If Michigan State can keep things in front, play sound assignment football, but still apply pressure and not miss tackles, it can make Iowa earn every yard and struggle to put points on the board. It worked against Ohio State, and it can work in Indy.

2. Tempo and more Tempo
Michigan State has the ability to play multiple ways. It can kill teams softly with a ball control offense, it can air it out, or it can limit the playbook and play with more tempo. That feels like the ingredients needed against an Iowa team that likes to get into its base sets on defense and play sound assignment football.

By playing fast and trying to get Iowa into mismatches, the Spartans have the playmakers on the outside to take advantage. They can’t go too fast to throw caution to the wind, but a quicker approach can wear down the defense and make things easier later in the game.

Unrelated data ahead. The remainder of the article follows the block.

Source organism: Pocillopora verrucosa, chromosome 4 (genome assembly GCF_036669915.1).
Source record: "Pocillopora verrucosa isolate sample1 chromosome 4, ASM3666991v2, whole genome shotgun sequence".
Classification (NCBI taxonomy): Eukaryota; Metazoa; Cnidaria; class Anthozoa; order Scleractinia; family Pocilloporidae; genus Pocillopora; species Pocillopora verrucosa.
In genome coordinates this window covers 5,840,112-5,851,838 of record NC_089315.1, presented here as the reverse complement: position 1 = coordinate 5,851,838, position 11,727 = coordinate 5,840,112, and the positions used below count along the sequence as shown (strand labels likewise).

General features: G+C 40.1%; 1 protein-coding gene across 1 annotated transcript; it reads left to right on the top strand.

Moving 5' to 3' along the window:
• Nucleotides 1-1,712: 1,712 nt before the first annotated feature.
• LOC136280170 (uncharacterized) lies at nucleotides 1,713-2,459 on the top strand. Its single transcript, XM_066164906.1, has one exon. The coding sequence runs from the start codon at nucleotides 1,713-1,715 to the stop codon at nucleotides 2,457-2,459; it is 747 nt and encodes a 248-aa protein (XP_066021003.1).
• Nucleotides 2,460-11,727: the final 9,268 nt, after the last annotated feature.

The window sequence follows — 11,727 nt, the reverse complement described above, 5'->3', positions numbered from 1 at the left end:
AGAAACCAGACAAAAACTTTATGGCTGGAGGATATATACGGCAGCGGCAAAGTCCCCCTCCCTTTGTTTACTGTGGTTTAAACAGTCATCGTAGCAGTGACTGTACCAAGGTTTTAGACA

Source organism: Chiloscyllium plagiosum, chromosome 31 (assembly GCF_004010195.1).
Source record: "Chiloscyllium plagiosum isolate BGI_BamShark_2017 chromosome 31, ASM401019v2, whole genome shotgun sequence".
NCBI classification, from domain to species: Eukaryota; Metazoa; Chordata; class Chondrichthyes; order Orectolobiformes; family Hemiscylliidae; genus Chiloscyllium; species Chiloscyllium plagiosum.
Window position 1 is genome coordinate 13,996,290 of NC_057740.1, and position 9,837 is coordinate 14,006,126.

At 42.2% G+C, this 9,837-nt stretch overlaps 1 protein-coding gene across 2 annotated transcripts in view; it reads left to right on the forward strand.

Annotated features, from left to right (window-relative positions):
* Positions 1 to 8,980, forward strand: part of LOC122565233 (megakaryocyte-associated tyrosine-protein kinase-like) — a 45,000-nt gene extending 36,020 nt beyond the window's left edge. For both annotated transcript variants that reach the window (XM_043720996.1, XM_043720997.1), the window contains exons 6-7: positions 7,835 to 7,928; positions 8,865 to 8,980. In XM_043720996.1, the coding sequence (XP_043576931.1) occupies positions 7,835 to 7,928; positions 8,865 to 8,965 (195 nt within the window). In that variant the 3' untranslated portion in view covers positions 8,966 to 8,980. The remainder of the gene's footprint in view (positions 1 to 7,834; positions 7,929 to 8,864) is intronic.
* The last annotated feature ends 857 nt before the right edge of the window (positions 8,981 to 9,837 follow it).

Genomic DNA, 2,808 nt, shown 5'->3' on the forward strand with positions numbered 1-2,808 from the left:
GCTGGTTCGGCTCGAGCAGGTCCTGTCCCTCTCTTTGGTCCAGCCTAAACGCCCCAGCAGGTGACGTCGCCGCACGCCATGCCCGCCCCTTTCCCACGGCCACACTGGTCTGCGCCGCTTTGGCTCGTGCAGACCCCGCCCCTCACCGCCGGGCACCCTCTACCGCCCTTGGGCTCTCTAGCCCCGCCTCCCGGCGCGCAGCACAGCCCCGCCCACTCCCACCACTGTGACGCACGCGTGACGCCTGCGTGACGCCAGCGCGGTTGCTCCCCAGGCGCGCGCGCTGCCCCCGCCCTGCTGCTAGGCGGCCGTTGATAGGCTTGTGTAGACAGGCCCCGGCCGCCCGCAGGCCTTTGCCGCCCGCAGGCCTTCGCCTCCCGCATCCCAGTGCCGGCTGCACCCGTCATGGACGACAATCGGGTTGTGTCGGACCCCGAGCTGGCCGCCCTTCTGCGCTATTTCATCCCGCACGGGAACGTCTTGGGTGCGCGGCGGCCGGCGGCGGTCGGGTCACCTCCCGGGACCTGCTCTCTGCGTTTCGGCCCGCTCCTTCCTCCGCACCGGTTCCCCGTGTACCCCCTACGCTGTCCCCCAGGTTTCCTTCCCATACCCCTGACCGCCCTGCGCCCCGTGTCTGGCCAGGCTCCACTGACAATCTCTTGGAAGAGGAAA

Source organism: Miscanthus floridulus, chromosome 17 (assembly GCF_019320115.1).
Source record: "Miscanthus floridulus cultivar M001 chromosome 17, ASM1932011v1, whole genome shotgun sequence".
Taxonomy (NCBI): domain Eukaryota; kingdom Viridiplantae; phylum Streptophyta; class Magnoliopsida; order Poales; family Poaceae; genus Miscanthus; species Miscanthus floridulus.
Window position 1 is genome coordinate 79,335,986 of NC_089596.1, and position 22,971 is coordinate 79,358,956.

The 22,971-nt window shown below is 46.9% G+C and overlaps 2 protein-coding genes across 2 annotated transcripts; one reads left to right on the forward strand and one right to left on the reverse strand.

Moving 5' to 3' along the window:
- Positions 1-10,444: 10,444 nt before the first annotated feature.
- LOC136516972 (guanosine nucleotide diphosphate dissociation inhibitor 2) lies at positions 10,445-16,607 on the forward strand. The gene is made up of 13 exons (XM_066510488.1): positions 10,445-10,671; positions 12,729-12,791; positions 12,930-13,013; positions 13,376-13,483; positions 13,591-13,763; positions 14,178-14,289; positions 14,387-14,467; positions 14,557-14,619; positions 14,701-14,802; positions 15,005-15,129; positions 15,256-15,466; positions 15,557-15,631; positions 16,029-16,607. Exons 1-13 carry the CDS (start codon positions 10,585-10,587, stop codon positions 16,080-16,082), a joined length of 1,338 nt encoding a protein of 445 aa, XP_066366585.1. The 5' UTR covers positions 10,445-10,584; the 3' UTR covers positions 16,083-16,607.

1. Find Your Beach
The program has been great under Mark Dantonio, but when the team can find extra motivation, it seems to find another gear. Case in point; revenge was on the mind when the Spartans traveled to Columbus to take on Ohio State, and they played their best game of the season to date on defense. They were angry and hungry, and it showed. However, against other teams, MSU seemed to go through the motions and then had to make plays at the end to pull away.

It’s certainly motivation enough to know that a Big Ten title is on the line, but the coaches need to find that sweet spot that is in the wheelhouse of emotions for the players that carry this team, because the Hawkeyes also have a trophy in mind. The Spartans have been there before, and they know it takes another level of competition to win this thing. It’s up to Dantonio and the coaching staff to figure out how to get them there.